University of Illinois Extension

Summer Lawn Care

Homeowners are having the annual overthe- fence discussion with their neighbors about letting the lawn go dormant or not, says Richard Hentschel, a U of I Extension horticulturist.

“Our cool-season grasses will naturally go dormant as the summer heat and lack of rainfall triggers that dormancy,” said Hentschel. “What went wrong in 2012 is that the extended drought did not supply even the minimal rains that the crown of the grass plant needed to remain hydrated and able to return to grow again in the late summer into fall as we expected. In 2013, there has been a lot of reseeding and re-sodding to get the lawns back into shape.

“This unfortunate weather did provide an opportunity to improve the lawn as we rebuilt it by using grass seed that is more disease-resistant and more vigorous than those seeds used even five or 10 years ago. Weed populations have also been higher, since the lawns are thinned and not nearly as competitive as they typically have been.”

There are several ways to continue to aid in the lawns recovery that are really variations of what we are already used to doing. As the summer weather comes along, mowing the lawn at a higher mower setting leaves a longer grass blade that can produce more nutrients for the roots and at the same time shade the soil, keeping those roots cooler.

“Moving the blade up just takes a few minutes and the results are long lasting,” he said. “Another mower-related item is to make sure the mower blade is sharp, doing a better job of cutting the grass blade and not tearing or shredding. If you are able, sharpen the blade at least a couple times during the growing season. That taller grass blade also helps the lawn compete better against existing weeds and prevents others from germinating from seed.”

Mowing frequency also helps maintain a better looking lawn. If the lawn is mowed more often, the grass clippings can often times be left on the lawn and that can return one pound of nitrogen per 1000 square feet or more to the soil. That is free nitrogen that does not cost anything and clippings that are not collected and put out for collection.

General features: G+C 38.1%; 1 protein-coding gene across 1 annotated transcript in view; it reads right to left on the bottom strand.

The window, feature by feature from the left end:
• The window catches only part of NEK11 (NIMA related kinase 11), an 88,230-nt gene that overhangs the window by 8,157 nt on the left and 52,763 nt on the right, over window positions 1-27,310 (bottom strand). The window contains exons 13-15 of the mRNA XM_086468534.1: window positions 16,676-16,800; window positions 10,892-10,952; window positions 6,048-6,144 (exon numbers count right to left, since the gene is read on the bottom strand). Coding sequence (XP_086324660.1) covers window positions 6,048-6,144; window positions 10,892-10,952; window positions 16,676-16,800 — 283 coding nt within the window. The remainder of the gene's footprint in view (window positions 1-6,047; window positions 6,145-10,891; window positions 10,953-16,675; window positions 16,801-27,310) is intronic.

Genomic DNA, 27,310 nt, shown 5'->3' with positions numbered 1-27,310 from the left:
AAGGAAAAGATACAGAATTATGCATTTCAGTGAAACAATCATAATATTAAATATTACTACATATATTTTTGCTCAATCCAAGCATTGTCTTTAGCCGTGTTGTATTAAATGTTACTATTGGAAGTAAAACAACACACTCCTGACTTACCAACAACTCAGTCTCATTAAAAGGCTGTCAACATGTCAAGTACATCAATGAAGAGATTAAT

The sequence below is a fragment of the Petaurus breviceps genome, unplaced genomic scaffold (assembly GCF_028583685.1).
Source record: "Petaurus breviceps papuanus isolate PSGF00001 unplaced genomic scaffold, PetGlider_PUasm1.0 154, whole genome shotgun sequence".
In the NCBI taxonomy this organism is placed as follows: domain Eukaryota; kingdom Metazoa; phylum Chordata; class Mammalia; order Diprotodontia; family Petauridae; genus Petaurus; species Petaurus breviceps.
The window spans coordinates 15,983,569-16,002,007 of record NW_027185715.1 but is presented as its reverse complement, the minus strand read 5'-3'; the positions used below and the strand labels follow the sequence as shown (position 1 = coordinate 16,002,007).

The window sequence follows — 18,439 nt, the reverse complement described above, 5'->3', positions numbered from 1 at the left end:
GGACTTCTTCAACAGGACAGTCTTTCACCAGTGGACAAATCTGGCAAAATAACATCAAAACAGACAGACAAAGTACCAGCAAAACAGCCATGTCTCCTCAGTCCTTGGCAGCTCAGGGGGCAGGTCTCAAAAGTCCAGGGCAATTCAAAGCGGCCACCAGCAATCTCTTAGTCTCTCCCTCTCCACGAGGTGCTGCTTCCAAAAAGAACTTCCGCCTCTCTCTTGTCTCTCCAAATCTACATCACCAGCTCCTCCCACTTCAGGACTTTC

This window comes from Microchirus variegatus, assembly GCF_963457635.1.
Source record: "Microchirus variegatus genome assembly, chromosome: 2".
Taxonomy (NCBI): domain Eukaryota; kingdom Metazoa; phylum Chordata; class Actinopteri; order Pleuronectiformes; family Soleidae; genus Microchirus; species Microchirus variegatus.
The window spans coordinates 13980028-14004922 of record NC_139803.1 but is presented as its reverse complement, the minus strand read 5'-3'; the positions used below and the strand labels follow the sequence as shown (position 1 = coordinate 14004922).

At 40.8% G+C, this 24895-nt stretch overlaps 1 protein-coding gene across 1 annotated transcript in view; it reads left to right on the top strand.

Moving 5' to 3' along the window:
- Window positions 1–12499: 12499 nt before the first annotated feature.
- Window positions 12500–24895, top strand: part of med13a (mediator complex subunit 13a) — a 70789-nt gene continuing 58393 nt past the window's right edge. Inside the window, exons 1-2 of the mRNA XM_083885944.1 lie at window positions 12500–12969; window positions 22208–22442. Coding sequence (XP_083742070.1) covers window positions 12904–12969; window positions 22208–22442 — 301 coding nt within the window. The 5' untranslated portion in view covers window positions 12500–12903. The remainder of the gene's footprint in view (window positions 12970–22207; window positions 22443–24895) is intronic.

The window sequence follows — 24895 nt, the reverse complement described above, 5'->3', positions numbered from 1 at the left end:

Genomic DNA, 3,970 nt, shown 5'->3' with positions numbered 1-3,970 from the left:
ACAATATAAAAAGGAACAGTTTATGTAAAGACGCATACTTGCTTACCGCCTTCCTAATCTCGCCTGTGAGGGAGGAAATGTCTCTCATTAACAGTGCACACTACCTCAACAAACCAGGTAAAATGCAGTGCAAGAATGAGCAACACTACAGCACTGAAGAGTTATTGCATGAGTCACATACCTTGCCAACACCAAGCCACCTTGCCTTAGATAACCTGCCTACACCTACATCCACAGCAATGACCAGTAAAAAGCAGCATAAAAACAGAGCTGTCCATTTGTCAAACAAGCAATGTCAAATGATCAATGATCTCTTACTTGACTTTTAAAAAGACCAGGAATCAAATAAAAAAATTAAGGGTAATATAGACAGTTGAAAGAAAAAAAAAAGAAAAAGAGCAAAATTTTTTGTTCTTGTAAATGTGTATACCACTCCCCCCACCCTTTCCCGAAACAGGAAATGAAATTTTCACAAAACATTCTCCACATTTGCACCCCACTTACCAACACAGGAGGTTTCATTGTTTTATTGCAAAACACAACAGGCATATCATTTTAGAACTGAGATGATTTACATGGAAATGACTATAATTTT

“Now back to the decision to water or not,” he said. “If the desire is to have the lawn remain green all summer, then a commitment to provide enough water to keep it actively growing is key. Watering the lawn deeply will promote longer roots, this in turn allows the lawn to be more drought tolerant during brief dry periods. This also means that the lawn will use more fertilizer as well, no matter, if it is a commercial product or organic in nature.

“When the decision is to allow the lawns to go dormant, remember that even in a dormant state, the grass plant crowns will need to receive about 1/2 inch of water a couple of times a month even while the lawn is dormant and brown or straw-colored. The lawns will resume their fall growth once appropriate weather returns no matter what part of the state you live in. In summary, mow high, mow often with a sharp blade and water deeply when you do.”

Did you know?
Lawns requiring frequent pesticide use, in particular herbicides, may have an underlying problem that is causing the repeated invasions of pests such as weeds. Correcting the problem leads to a healthier lawn that can resist weed invasions.

To learn more about lawn care
Lawn Talk
http://urbanext.illinois.edu/lawntalk
Major Turf Insects & Diseases
http://urbanext.illinois.edu/turf